Los Angeles Clippers owner Donald Sterling has been banned for life by the National Basketball Association (NBA) and handed a heavy fine after he was recorded making racist comments.
Sterling's remarks where he told a woman, believed to be his girlfriend, he did not want her to bring her black friends to Clippers' game sparked outrage after being released by website TMZ last Friday.
NBA Commissioner Adam Silver yesterday confirmed that swift action had been taken in fining the 80-year-old $2.5m, a mere fraction of his $1.9 billion net worth, and barring him from having anymore to do with the NBA or the Clippers organisation, from attending any Clippers games, practices and official functions and from participating in any business, staff or player decisions.
"The views expressed by Mr Sterling are deeply offensive and harmful. That they came from an NBA owner only heightens the damage and my personal outrage," Silver told a press conference.
"We stand together in condemning Mr Sterling's views. They simply have no place in the NBA."
Silver also announced he would encourage the NBA's board of governors to force Sterling into selling his stake in the Clippers which he has held since 1981. In order to do so Silver's proposal will require the approval of three quarters of NBA owners, an outcome the commissioner is confident of.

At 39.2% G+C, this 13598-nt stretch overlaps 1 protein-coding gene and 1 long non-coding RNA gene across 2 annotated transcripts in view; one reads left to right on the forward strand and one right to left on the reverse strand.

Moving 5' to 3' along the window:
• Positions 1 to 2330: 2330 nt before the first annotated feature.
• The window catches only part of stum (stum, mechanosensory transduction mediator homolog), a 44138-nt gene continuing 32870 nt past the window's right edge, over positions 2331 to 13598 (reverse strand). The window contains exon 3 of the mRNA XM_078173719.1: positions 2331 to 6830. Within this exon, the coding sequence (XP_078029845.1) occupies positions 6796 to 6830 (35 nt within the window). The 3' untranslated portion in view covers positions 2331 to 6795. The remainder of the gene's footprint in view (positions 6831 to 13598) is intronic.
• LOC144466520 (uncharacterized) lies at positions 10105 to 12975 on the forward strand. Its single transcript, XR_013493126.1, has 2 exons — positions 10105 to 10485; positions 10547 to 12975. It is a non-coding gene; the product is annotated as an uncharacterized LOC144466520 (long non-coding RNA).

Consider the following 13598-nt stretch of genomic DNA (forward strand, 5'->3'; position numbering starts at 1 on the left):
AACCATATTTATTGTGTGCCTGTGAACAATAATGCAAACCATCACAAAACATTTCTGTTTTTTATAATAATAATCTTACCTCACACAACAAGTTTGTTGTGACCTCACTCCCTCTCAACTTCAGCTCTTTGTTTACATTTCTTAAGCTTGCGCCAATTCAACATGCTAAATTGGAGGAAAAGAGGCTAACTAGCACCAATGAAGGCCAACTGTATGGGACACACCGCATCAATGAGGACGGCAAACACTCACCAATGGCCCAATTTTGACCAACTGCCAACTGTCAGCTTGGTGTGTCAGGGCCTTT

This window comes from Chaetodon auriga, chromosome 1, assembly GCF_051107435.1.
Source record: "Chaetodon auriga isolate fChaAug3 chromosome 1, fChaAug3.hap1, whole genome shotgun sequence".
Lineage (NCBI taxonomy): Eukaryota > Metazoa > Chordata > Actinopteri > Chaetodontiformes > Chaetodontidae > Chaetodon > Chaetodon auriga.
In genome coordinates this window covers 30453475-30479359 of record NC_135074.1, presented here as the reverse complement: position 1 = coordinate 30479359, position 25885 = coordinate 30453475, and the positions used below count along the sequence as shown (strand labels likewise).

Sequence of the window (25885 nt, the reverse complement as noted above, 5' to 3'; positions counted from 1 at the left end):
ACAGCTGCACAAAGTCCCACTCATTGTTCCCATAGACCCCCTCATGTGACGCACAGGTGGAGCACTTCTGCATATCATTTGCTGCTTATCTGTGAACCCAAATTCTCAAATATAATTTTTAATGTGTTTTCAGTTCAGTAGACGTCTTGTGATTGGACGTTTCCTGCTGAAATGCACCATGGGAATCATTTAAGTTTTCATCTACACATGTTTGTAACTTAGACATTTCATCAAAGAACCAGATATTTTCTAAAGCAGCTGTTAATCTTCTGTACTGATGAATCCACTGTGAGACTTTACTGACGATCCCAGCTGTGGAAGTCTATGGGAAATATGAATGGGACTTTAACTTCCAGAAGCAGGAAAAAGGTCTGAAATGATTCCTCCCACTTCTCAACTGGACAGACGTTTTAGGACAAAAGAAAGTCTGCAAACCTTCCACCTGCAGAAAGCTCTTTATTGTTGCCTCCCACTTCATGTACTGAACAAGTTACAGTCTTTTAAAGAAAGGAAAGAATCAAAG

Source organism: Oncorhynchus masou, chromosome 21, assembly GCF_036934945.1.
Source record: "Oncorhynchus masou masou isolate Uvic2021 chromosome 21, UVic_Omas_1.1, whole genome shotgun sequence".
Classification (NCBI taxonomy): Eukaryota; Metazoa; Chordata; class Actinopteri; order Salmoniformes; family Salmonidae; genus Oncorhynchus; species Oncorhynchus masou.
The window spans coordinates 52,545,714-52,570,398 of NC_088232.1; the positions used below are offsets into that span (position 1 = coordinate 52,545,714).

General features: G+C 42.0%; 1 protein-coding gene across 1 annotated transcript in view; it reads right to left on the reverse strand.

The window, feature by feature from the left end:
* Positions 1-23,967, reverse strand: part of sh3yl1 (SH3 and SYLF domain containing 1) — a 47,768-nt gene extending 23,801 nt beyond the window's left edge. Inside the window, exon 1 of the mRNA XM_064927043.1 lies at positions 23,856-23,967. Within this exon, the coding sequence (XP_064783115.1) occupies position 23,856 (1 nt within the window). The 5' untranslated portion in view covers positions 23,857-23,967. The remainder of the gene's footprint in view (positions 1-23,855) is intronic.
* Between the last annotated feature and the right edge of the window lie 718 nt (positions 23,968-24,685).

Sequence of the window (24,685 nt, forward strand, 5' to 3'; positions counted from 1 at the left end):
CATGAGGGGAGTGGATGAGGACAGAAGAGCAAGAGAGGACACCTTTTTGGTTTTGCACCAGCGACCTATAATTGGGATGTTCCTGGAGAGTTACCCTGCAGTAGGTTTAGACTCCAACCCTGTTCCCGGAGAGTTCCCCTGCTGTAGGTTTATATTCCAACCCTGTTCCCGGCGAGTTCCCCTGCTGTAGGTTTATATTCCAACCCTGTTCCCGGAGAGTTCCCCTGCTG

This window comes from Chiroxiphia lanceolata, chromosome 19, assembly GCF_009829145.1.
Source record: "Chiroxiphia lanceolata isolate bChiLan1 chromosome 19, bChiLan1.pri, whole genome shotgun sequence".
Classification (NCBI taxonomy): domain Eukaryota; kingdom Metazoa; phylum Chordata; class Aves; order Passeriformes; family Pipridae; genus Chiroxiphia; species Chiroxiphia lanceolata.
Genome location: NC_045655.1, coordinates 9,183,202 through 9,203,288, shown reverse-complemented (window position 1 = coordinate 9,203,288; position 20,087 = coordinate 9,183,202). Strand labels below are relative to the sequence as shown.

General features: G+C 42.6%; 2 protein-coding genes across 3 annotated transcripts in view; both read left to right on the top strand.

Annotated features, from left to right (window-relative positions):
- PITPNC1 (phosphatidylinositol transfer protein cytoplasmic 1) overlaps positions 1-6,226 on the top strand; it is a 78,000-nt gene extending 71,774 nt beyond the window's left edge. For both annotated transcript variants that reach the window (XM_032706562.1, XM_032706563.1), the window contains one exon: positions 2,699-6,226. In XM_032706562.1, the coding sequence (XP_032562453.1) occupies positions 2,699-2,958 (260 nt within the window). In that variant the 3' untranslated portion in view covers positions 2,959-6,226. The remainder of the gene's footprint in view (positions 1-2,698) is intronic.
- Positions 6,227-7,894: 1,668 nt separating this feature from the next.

In the wake of the incident the Clippers' official homepage has been replaced with a simple message reading: "We are one."
A statement from head coach and senior vice president roif basketball operations Doc Rivers said: "We are all trying to figure out everything as it goes and just do our best and we hope that it is the right answer. I'm still going to do my best and do what I think is best for the team and for everybody in this case. It is very difficult because there are so many emotions in this. This is a very emotional subject, this is personal.
"My belief is that the longer we keep winning, the more we talk about this. I believe that is good. If we want to make a statement - I believe that is how we have to do it. I think that is the right way to do it, but that doesn't mean we still don't wrestle with it every day and every moment. That is the difficult part.
"We are all doing our best here. Our players are doing their best. There are a lot of people involved in this. From one man's comments, a lot of people have been affected and the conversations that we're all having do need to be had."